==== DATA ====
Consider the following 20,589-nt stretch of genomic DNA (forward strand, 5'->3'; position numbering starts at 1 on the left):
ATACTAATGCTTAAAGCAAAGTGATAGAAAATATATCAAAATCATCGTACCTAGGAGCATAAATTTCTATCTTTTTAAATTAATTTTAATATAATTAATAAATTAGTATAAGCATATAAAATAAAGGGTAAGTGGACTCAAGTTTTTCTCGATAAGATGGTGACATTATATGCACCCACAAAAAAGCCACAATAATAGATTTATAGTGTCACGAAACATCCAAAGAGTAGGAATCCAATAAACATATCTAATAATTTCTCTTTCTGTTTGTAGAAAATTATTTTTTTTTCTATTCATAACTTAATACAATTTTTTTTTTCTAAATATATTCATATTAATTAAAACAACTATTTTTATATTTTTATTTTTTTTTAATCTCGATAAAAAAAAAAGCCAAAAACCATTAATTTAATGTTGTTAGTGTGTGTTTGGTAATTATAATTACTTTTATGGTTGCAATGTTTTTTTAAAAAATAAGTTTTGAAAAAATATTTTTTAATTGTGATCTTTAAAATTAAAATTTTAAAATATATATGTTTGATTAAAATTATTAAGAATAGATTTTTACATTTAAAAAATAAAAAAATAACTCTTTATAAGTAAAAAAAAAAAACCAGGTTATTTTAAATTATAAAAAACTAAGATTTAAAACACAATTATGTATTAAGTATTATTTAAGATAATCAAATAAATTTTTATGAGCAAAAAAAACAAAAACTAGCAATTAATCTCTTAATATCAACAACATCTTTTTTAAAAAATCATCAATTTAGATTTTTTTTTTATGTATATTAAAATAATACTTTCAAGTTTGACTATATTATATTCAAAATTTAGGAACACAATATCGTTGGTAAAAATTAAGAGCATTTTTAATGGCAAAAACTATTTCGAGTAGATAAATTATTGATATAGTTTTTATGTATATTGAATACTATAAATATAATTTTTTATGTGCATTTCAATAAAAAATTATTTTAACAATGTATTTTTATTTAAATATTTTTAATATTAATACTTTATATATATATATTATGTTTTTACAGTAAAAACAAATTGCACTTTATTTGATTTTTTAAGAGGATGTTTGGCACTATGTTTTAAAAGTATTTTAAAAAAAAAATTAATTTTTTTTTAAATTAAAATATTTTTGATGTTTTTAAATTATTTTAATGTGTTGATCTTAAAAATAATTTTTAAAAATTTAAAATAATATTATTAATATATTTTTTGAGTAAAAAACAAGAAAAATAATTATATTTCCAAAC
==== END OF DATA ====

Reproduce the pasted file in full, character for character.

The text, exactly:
Consider the following 20,589-nt stretch of genomic DNA (forward strand, 5'->3'; position numbering starts at 1 on the left):
ATACTAATGCTTAAAGCAAAGTGATAGAAAATATATCAAAATCATCGTACCTAGGAGCATAAATTTCTATCTTTTTAAATTAATTTTAATATAATTAATAAATTAGTATAAGCATATAAAATAAAGGGTAAGTGGACTCAAGTTTTTCTCGATAAGATGGTGACATTATATGCACCCACAAAAAAGCCACAATAATAGATTTATAGTGTCACGAAACATCCAAAGAGTAGGAATCCAATAAACATATCTAATAATTTCTCTTTCTGTTTGTAGAAAATTATTTTTTTTTCTATTCATAACTTAATACAATTTTTTTTTTCTAAATATATTCATATTAATTAAAACAACTATTTTTATATTTTTATTTTTTTTTAATCTCGATAAAAAAAAAAGCCAAAAACCATTAATTTAATGTTGTTAGTGTGTGTTTGGTAATTATAATTACTTTTATGGTTGCAATGTTTTTTTAAAAAATAAGTTTTGAAAAAATATTTTTTAATTGTGATCTTTAAAATTAAAATTTTAAAATATATATGTTTGATTAAAATTATTAAGAATAGATTTTTACATTTAAAAAATAAAAAAATAACTCTTTATAAGTAAAAAAAAAAAACCAGGTTATTTTAAATTATAAAAAACTAAGATTTAAAACACAATTATGTATTAAGTATTATTTAAGATAATCAAATAAATTTTTATGAGCAAAAAAAACAAAAACTAGCAATTAATCTCTTAATATCAACAACATCTTTTTTAAAAAATCATCAATTTAGATTTTTTTTTTATGTATATTAAAATAATACTTTCAAGTTTGACTATATTATATTCAAAATTTAGGAACACAATATCGTTGGTAAAAATTAAGAGCATTTTTAATGGCAAAAACTATTTCGAGTAGATAAATTATTGATATAGTTTTTATGTATATTGAATACTATAAATATAATTTTTTATGTGCATTTCAATAAAAAATTATTTTAACAATGTATTTTTATTTAAATATTTTTAATATTAATACTTTATATATATATATTATGTTTTTACAGTAAAAACAAATTGCACTTTATTTGATTTTTTAAGAGGATGTTTGGCACTATGTTTTAAAAGTATTTTAAAAAAAAAATTAATTTTTTTTTAAATTAAAATATTTTTGATGTTTTTAAATTATTTTAATGTGTTGATCTTAAAAATAATTTTTAAAAATTTAAAATAATATTATTAATATATTTTTTGAGTAAAAAACAAGAAAAATAATTATATTTCCAAAC